O’Hare International Airport became the scene of a major drug bust yesterday afternoon as Chicago police said that three women were caught trying to smuggle over $3 million worth of heroin and opium into the United States disguised in their luggage as bags of tea leaves.
The three women have all been identified as Americans, natives of Minnesota, in fact, who were flying into the Chicago airport after a trip to Vientiane, Laos via a flight from Narita, Japan. Each woman will now face felony drug charges for the manufacturing or delivery of narcotics for the over 900 grams of heroin or heroin analogs they tried to smuggle into the United States. They due to appear in court for bond today in the Leighton Criminal Court Building at 26th and California.
— ABC 7 Chicago (@ABC7Chicago) May 11, 2016
The Chicago Tribune has reported the identities of the three women accused as 52-year-old True Thao, 58-year-old Mai Vue Vang, and Pa Yang, who is 57-years-old. Police said that Yang and Vang are both from St. Paul, Minnesota, while Thao is from Brooklyn Center, Minnesota.
The street value of the drugs that the three women were trying to smuggle in is said to be over $3 million, and the opium and heroin that was concealed in the bags of tea leaves came up to a total of about 31.5 kilograms or 70 pounds. The arrests occurred at approximately 4:20 p.m. in Terminal 5 of Chicago’s O’Hare International Airport after the women disembarked from the flight. A baggage inspection led the custom agents who searched the luggage that the three women were carrying to discover 470 small packets of what a statement from the U.S. Customs and Border Protection called “a brown powdery substance” hidden amongst bags of tea leaves.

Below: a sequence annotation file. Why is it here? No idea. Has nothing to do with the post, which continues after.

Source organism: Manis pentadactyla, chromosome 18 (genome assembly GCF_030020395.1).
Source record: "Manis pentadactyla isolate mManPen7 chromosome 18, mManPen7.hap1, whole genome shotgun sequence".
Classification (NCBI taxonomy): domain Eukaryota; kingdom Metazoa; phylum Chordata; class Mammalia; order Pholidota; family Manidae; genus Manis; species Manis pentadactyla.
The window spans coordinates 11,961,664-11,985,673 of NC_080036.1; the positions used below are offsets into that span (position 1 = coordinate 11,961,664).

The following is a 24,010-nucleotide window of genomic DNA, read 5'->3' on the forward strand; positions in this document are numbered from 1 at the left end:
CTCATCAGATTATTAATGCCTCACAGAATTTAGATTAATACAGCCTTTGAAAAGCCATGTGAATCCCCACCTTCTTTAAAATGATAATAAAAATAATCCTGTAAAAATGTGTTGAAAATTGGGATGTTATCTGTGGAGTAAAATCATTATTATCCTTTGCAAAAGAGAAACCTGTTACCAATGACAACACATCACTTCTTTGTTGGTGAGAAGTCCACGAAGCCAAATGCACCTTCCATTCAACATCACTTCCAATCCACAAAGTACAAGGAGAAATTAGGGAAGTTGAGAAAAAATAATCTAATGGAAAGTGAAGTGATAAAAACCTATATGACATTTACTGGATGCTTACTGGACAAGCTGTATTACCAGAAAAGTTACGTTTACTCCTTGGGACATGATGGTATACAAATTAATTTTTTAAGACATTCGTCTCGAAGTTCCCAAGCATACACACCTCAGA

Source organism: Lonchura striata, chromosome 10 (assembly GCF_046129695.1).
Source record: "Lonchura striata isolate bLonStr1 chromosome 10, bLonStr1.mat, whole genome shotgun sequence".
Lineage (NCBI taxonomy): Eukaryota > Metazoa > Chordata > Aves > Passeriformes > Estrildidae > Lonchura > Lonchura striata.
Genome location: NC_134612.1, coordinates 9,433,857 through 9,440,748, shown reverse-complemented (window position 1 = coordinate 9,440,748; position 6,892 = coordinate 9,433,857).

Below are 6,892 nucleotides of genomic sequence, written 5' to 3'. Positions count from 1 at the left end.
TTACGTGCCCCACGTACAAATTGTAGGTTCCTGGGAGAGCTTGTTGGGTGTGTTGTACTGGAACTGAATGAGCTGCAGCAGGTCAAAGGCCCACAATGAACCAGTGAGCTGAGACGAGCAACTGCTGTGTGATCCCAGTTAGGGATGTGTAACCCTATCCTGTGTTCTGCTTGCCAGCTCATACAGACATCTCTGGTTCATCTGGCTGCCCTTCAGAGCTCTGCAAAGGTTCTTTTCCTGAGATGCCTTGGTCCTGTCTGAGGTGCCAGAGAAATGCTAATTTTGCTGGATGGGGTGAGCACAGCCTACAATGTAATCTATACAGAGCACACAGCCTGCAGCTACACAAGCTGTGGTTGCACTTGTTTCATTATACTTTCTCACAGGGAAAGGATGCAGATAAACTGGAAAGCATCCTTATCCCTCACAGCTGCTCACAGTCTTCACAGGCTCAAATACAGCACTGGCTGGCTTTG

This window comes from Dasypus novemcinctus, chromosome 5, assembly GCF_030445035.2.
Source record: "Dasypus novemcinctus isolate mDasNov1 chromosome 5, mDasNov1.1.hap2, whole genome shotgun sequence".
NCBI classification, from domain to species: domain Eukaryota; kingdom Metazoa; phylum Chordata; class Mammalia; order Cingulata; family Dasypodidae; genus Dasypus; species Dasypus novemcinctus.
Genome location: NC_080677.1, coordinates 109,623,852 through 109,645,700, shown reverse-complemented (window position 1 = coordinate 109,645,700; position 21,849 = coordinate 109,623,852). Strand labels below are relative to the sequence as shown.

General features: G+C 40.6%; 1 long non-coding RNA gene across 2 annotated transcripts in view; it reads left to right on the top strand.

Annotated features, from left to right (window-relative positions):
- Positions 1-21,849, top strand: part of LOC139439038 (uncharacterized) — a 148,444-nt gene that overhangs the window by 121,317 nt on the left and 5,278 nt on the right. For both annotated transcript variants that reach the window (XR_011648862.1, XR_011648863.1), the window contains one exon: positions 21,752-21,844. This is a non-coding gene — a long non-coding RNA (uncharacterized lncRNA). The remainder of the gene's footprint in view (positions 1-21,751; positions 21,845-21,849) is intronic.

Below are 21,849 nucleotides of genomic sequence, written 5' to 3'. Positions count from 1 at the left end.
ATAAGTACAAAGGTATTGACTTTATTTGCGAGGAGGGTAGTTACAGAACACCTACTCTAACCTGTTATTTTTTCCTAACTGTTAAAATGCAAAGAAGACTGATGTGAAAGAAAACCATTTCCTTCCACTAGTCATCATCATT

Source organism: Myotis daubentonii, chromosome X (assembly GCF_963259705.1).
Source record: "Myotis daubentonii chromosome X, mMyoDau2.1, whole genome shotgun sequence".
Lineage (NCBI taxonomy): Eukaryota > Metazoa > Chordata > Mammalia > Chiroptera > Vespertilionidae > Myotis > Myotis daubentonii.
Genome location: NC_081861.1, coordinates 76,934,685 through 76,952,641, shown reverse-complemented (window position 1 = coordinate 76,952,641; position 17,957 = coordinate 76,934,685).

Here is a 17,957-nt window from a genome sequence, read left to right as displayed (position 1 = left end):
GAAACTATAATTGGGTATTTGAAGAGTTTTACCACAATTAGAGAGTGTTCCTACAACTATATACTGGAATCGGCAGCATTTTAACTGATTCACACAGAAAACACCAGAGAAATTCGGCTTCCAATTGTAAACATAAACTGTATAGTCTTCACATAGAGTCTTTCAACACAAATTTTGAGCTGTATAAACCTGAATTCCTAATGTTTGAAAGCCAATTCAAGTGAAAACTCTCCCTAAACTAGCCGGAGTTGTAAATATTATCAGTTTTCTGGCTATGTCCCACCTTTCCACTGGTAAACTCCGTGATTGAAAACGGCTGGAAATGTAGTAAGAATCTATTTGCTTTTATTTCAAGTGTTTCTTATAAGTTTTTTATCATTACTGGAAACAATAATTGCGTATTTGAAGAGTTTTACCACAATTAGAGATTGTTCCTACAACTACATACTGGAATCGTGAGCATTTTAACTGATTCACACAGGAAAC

Some of the packets tested positive for opium while others came back positive for heroin. According to the Chicago Sun Times, Matthew Davies, the Chicago Area Port Director for the U.S. Customs and Border Protection, has said that despite the new techniques smugglers continue to employ the vigilance of customs agents will continue to prevail.
“Today is a great example of how the officers of U.S. Customs and Border Protection work daily to stop the illegal drug flow into the United States. Even though these would-be smugglers are trying new concealment methods each and every day, I just want to remind them that if they try to get through Chicago, we will catch them.”
This recent drug bust is hardly the first that has occurred at O’Hare’s, and indeed they are not the first persons returning from Laos or Japan who have attempted to smuggle in illicit drugs.
In March, another Minnesota native with the same last name as one of the three women in this smuggling instance was arrested on similar charges. Khoua Vang, 49, was arrested at O’Hare International Airport after more than 38 pounds of drugs was found in her luggage during a return trip from Laos. The U.S. Customs and Border Protection officers found over 3,500 methamphetamine pills along with about 37-and-a-half pounds of opium when they searched her luggage. The 49-year-old woman also appeared in bond court at the Leighton Criminal Courts Building and was ordered held on $100,000 bail by Judge Adam Bourgeois Jr.
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Court documents showed that the meth pills and opium Khoua Vang attempted to smuggle were believed to have a street value of almost $518,000. The woman was also ordered to surrender her passport and faces charges related to possession and dealing of methamphetamine as well as charges for opium possession and dealing. Her next court appearance is scheduled for May 13.
U.S. Customs and Border Protection spokesperson Kris Grogan also spoke of a seizure in March where the drugs were being smuggled in the form of a powdered drink mix. He stated that “they try to conceal it a little bit differently,” and it is difficult to determine whether or not there is a pattern. However, the Inquisitr previously reported that Chicago seems to be experiencing a heroin overdose epidemic.
The authorities are investing the incidents to see if there is a possibility that they are all related.
[Photo Courtesy of the Chicago Police Department]